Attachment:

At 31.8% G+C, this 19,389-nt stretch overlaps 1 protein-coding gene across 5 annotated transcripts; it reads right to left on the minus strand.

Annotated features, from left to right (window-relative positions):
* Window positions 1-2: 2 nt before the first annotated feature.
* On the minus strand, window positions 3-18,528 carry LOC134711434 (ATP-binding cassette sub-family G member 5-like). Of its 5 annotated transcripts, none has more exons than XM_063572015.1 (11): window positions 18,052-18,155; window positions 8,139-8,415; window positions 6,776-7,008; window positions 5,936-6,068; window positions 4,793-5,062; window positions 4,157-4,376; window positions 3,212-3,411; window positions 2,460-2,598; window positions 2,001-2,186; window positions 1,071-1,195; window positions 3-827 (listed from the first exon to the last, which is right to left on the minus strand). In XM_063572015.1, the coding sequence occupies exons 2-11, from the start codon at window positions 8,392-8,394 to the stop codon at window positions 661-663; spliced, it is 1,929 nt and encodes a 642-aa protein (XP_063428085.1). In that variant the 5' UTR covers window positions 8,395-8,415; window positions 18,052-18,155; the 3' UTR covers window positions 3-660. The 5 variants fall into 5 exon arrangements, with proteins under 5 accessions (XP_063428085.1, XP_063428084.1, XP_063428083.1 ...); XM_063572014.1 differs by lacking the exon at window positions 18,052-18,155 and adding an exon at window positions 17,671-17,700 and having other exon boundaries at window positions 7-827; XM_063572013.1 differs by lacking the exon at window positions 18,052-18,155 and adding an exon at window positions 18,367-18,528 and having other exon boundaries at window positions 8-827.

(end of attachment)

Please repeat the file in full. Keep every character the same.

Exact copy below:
At 31.8% G+C, this 19,389-nt stretch overlaps 1 protein-coding gene across 5 annotated transcripts; it reads right to left on the minus strand.

Annotated features, from left to right (window-relative positions):
* Window positions 1-2: 2 nt before the first annotated feature.
* On the minus strand, window positions 3-18,528 carry LOC134711434 (ATP-binding cassette sub-family G member 5-like). Of its 5 annotated transcripts, none has more exons than XM_063572015.1 (11): window positions 18,052-18,155; window positions 8,139-8,415; window positions 6,776-7,008; window positions 5,936-6,068; window positions 4,793-5,062; window positions 4,157-4,376; window positions 3,212-3,411; window positions 2,460-2,598; window positions 2,001-2,186; window positions 1,071-1,195; window positions 3-827 (listed from the first exon to the last, which is right to left on the minus strand). In XM_063572015.1, the coding sequence occupies exons 2-11, from the start codon at window positions 8,392-8,394 to the stop codon at window positions 661-663; spliced, it is 1,929 nt and encodes a 642-aa protein (XP_063428085.1). In that variant the 5' UTR covers window positions 8,395-8,415; window positions 18,052-18,155; the 3' UTR covers window positions 3-660. The 5 variants fall into 5 exon arrangements, with proteins under 5 accessions (XP_063428085.1, XP_063428084.1, XP_063428083.1 ...); XM_063572014.1 differs by lacking the exon at window positions 18,052-18,155 and adding an exon at window positions 17,671-17,700 and having other exon boundaries at window positions 7-827; XM_063572013.1 differs by lacking the exon at window positions 18,052-18,155 and adding an exon at window positions 18,367-18,528 and having other exon boundaries at window positions 8-827.